Monthly Archives: April 2010

Have I Got MMOnews For You

Host:This week, teams, news that GameStation legally owns the souls of thousands of customers, thanks to a clause added to their online terms and conditions to prove that nobody really reads them.

Zoso: When questioned about a similar clause in the WoW terms and conditions, a Blizzard legal rep responded “A way of pointing out people don’t read terms and conditions? Oh. Yeah. That’s what ours is, definitely, one of those.”

Melmoth: Rumours that Derek Smart has refused to refund souls of customers who signed up for Alganon’s similar offer, on the basis that he’s already eaten them all, are unfounded at this time. Several overly long ranty forum posts from an anonymous author did appear on the Alganon forums, however, intimating that souls all tasted terrible and no real pleasure was to be got from them, although they can be used to sustain a person for several millennia.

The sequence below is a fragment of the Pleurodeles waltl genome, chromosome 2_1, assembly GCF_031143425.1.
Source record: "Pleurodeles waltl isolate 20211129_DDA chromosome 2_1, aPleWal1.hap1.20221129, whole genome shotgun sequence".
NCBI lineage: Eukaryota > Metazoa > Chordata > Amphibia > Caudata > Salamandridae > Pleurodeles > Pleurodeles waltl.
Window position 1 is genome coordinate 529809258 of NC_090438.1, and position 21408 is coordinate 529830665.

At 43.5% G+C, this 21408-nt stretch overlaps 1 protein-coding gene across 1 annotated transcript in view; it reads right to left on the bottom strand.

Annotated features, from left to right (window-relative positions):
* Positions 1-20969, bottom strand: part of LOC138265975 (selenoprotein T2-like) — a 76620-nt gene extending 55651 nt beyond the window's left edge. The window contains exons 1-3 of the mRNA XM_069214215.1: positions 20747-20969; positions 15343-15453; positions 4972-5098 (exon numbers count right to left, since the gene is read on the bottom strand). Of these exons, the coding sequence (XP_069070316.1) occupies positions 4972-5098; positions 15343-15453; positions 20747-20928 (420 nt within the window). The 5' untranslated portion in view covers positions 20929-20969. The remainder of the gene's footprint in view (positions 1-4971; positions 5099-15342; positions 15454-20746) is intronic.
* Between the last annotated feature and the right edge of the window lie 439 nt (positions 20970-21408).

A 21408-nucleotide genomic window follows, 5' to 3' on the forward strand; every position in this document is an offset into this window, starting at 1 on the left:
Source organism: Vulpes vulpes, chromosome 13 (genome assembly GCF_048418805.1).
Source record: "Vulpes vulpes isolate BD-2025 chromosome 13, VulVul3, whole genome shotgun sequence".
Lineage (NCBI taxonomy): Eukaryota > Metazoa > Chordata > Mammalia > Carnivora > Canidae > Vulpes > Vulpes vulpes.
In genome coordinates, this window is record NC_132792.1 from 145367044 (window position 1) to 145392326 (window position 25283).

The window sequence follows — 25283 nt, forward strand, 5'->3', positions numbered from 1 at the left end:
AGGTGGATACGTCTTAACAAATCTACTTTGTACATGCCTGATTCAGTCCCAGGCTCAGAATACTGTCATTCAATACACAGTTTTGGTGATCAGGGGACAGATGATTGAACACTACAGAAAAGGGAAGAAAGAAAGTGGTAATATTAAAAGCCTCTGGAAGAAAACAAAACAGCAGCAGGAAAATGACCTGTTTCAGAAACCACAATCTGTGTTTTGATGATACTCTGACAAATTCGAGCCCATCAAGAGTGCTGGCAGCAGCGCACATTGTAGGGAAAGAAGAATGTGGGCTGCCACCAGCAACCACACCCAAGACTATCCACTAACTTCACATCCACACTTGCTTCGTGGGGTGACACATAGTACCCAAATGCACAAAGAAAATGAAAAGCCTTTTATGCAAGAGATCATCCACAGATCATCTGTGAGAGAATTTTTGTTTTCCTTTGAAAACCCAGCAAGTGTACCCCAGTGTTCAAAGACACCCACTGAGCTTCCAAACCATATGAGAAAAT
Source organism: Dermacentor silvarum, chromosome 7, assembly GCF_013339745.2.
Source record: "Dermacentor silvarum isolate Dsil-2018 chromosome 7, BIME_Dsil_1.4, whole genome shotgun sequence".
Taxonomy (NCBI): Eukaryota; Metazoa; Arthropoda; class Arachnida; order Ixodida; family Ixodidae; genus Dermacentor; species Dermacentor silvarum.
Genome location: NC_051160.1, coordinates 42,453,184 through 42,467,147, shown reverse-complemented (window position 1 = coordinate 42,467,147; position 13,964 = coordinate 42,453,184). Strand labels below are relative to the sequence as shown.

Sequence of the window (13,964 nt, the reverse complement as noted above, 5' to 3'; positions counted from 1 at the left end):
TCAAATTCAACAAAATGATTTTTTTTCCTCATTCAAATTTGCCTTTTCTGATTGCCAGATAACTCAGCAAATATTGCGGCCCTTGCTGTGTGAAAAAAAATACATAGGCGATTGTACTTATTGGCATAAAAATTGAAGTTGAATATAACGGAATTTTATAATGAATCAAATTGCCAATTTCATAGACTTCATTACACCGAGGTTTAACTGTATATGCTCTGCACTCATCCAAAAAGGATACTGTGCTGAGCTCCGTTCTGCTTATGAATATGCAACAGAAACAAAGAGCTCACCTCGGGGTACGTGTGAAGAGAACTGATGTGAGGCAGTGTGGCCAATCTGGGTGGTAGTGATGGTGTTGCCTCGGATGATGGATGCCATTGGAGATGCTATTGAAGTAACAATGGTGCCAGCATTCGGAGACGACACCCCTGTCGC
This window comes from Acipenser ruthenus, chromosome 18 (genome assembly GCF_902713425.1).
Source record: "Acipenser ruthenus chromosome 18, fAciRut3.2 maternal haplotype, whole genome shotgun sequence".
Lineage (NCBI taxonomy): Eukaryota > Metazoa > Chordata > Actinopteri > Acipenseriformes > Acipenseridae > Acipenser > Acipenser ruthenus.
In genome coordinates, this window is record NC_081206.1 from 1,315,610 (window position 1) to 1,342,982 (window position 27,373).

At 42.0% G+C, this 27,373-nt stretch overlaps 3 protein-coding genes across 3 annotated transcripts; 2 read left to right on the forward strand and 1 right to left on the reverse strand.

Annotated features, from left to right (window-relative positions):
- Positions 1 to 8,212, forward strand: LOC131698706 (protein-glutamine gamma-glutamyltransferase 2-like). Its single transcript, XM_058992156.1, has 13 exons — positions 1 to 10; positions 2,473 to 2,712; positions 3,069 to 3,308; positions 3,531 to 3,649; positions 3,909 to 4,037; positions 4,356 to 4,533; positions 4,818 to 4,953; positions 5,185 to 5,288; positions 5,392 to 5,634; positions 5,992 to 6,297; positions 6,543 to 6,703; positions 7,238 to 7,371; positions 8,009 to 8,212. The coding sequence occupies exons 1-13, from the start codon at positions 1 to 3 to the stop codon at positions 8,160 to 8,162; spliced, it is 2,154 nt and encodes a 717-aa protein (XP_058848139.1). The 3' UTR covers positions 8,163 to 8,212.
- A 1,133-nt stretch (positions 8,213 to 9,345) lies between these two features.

Zoso: The EA/Mythic team behind WAR apologised for claiming their players’ souls several times over, while DDO also got in on the action by offering 2,500 Turbine points in exchange for each immortal soul, but rapidly withdrew the offer as it turned out they’d rather overvalued things.

Host: Goodnight!

Studio lights dim, theme tune plays.

Take a chance on me.

My Captain in Lord of the Rings Online has an ability called Light of Elendil which has the following as part of its description:

This melee attack has an increased chance to critical and inspires your fellows to invoke the Light of Elendil.
Your attack applies a buff to your fellowship that has a chance of invoking the Light of Elendil.